peacefully they could approach it.
So, perhaps, this is how we, as a society, should
approach our inevitable end: not as a taboo, but as a part of everyday life.
live in a constant state of paralyzing fear, yet, nor should we have to deceive ourselves
with thoughts of an afterlife of eternal bliss.
We should be able to accept the fact that
death is a part of life; that it is ok to die.
Since the beginning of human existence we have been a curious species.
species on Earth has the ability to question, converse, experiment, or think; at least not to
the extent that we can.
It has been human nature, since our species emerged, to question.
As a result of our constant questioning we have come to expect answers, and when we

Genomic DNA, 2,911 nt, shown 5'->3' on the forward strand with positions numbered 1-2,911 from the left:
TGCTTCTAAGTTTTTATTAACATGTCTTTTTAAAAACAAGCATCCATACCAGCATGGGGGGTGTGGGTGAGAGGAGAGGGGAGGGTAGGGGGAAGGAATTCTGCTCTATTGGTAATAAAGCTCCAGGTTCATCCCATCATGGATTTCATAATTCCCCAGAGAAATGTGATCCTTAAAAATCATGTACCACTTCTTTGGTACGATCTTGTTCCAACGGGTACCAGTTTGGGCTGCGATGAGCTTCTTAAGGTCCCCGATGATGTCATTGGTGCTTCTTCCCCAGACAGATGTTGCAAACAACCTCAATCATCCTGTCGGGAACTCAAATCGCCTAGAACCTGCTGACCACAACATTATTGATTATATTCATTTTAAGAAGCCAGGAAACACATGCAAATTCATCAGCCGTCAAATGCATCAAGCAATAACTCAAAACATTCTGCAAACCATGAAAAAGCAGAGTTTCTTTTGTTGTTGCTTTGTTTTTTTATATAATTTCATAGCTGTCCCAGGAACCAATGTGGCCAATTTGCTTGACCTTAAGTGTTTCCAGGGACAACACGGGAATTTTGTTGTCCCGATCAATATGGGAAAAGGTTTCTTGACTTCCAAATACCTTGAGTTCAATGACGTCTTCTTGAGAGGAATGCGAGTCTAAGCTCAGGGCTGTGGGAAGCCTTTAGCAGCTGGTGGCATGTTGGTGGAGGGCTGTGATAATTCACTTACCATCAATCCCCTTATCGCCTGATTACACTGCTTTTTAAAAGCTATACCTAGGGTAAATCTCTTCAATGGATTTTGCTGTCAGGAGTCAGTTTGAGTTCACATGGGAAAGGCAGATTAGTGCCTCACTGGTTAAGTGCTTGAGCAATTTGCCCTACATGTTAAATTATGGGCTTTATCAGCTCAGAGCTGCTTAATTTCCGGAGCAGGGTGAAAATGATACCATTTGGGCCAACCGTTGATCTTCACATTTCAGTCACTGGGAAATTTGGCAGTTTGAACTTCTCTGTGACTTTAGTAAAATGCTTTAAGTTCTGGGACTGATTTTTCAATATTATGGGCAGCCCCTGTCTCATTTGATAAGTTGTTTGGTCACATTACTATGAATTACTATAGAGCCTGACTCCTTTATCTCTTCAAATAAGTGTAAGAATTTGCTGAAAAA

could not find them we created our own.
Around the year 2500b.c., in the Nile river
delta, the Egyptian culture believed that the sun was a god, Ra.
Around the year 100a.d.,
on the Italian peninsula, the Roman culture believed that the moon was a god, Apollo.
Now, with the advent of modern technology and science, we obviously know that the sun
is a massive ball of super-hot gas and that the moon is an accumulation of dust that
formed at the same time as the earth.
However, if you put yourself into the shoes of these
pre-modern societies, you would not have the capability of learning the answers, and we
all know that if you are unsure of something it can makes you uneasy; we as human
beings need reassurance.
Based off of these instances it would seem that it is an inherent